Hawaii closes the year with a total of 85 traffic related fatalities, according to preliminary statistics from the Hawaii Department of Transportation.
While the total for the year, with the exception of New Year’s Eve, is actually the lowest total in more than a decade and 23 less than the same period last year, police are concerned about increased speeding and reckless driving incidents this year.
Transportation officials are concerned, as well, because traffic volumes on Hawaii roads have also dropped by about a third this year due to COVID-19 restrictions.
Of the 85 traffic-related fatalities the state counted from Jan. 1 to Wednesday, a total of 41 involved motor vehicle occupants, 21 involved pedestrians, 19 involved motorcycles, mopeds and scooters, and four involved bicyclists.
Oahu had the greatest share of fatalities, with 54, followed by Hawaii County, with 15, Maui County, with nine, and Kauai County, with seven.
Also, Oahu’s fatalities surpassed those from the same time last year by three. The number of bicycle fatalities, at four, were the same last year, but this year, they were all on Oahu.
The Honolulu Police Department says speeding incidents and tickets were on the rise this year.
This year, approximately 40,000 speeding tickets were issued, up from about 24,000 in 2019, according to HPD Maj. Calvin Tong.
In addition, the number of excessive speeding tickets — more than 30 miles over the speed limit — doubled to about 10,000 compared to about 5,000 last year. Reckless driving incidents more than doubled, from about 1,600 this year compared to 700 last year.
Also, racing incidents rose to about 600 compared to about 400 last year.
Less congestion may have been the reason why more people drove over the speed limit, said Tong. The HPD Traffic Division’s night enforcement unit has also found some people flying down the freeway late at night at speeds in excess of 80 mph.
“That gives people the feeling they can go faster without getting into an accident, which is not true,” he said, adding that HPD was stepping up enforcement. “I have my officers out there trying to discourage bad behavior. We know it’s out there so we’re doing as much as we can to get them to slow down.”
Some unfortunate incidents include the death of a 27-year-old man who got run over while lying in the roadway in Waikiki on Christmas Eve, which police said was the 54th traffic related fatality this year. The man, who may have been intoxicated, was taken to the hospital in critical condition, where he later died.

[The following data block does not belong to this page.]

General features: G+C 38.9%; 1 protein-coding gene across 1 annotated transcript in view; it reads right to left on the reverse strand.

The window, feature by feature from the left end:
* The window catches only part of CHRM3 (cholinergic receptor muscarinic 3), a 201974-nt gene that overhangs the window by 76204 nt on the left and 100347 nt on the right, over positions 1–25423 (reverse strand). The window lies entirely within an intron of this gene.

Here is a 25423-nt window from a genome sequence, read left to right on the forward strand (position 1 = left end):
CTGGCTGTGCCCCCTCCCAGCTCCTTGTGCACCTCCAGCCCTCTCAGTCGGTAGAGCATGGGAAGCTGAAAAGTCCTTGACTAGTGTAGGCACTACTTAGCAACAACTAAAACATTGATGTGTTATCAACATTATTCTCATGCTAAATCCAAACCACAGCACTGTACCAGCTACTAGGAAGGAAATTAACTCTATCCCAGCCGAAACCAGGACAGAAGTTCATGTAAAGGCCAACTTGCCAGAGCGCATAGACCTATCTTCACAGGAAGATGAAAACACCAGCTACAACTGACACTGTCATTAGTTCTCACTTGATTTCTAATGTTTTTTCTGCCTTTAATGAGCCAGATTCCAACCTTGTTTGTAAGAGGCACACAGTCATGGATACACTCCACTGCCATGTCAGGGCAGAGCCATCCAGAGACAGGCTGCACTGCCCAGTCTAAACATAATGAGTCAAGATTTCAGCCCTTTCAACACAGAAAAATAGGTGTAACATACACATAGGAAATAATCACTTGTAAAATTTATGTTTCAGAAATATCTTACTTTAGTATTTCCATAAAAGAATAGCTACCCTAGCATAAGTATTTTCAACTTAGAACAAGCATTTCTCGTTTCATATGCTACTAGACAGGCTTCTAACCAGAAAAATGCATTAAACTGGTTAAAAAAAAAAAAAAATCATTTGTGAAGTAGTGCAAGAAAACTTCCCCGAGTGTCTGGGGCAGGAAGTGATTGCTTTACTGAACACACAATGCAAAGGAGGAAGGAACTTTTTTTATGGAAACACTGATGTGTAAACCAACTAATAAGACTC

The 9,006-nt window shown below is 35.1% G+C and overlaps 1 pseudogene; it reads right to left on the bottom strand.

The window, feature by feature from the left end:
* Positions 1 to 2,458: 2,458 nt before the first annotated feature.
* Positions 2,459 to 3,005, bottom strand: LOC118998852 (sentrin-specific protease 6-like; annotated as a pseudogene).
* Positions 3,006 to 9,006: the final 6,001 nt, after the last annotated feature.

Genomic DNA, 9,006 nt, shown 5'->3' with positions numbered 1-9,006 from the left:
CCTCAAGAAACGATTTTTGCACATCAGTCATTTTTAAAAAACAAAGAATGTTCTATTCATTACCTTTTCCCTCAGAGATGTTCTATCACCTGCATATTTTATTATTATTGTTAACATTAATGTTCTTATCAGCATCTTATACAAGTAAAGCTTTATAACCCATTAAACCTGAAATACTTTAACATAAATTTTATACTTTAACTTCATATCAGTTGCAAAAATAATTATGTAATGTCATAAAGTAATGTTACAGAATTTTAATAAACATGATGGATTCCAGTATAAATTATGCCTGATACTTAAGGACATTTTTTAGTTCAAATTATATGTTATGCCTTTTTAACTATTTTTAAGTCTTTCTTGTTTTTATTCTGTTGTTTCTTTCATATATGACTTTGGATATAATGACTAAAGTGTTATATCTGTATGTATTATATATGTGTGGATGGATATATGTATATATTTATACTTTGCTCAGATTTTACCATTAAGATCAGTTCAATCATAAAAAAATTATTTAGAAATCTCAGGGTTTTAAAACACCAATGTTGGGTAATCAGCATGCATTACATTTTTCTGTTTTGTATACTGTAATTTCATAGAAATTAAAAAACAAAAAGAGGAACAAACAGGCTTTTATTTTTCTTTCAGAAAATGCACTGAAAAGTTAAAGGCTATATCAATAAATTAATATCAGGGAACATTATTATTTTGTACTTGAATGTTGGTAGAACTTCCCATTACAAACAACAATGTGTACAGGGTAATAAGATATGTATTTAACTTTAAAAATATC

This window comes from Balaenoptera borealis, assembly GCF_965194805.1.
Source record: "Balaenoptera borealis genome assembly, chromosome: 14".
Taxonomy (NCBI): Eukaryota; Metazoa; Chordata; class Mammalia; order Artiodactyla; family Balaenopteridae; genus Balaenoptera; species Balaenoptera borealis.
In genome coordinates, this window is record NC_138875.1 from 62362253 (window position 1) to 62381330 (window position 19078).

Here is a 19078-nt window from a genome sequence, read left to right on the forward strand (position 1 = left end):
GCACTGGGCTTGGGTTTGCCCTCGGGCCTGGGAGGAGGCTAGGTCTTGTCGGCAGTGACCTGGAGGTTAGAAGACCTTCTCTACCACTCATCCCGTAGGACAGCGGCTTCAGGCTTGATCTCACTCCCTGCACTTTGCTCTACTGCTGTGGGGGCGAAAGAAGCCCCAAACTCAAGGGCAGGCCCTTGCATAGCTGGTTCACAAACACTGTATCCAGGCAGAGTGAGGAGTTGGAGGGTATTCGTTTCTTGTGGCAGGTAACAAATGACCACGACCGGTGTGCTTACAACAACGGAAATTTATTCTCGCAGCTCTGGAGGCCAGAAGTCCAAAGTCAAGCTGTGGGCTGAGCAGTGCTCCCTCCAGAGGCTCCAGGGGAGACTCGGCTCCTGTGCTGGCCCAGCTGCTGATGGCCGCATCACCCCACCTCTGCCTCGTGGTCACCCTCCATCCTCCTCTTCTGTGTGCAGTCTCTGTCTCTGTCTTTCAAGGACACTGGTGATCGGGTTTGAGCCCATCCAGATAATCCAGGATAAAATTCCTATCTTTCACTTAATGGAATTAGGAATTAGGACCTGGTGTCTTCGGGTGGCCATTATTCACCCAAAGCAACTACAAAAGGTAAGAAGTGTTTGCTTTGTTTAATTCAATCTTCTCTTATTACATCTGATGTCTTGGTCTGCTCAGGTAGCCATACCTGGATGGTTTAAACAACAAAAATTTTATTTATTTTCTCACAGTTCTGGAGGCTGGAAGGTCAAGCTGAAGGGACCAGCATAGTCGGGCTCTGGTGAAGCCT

Another recent tragedy includes a serious motor vehicle collision that occurred when a 26-year-old man attempted to make an illegal U-turn at Kapaa Quarry Road late at night. He was broadsided by another car that had the green light, and collided into the guardrail.
His male passenger, also 26, was pronounced dead at the scene.
There were a number of solo collisions, including one by a motorcyclist on the Kunia on-ramp to H-1 freeway this month, along with at least two pedestrians hit by drivers under the influence this year.
Tong said approximately about 22 of the traffic-related fatalities are related to speed compared to 24 last year, about 15 possibly related to alcohol compared to 11 last year, and about 10 related to drugs compared to seven last year.
Honolulu police are continuing unannounced impaired driver checkpoints through February.
Maui police also said there would be stepped-up patrols tonight and through the holiday weekend as part of its “Drive Sober or Get Pulled Over Campaign.” Maui police said four of its traffic-related fatalities this year involved someone impaired by alcohol or drugs.
Raised crosswalks have been installed around Oahu, including at Pali Highway in Nuuanu, where the speed limit has also been lowered to 30 mph.
To be counted, a fatal crash must involve a motor vehicle traveling on a traffic way customarily open to the public and result in the death of at least one person within 30 days, according to state officials.
TRAFFIC-RELATED DEATHS IN HAWAII
JAN. 1 TO DEC. 30, 2020
>> City and County of Honolulu: 27 motor vehicle occupants, 16 pedestrians, 7 motorcycles and mopeds, 4 bicyclists (54 total)
>> Hawaii County: 9 motor vehicle occupants, 3 pedestrians, 3 motorcycles (15 total)
>> Maui County: 1 motor vehicle occupant, 2 pedestrians, 6 motorcycles and scooters (9 total)
>> Kauai County: 4 motor vehicle occupants, 3 motorcycles and mopeds (7 total)
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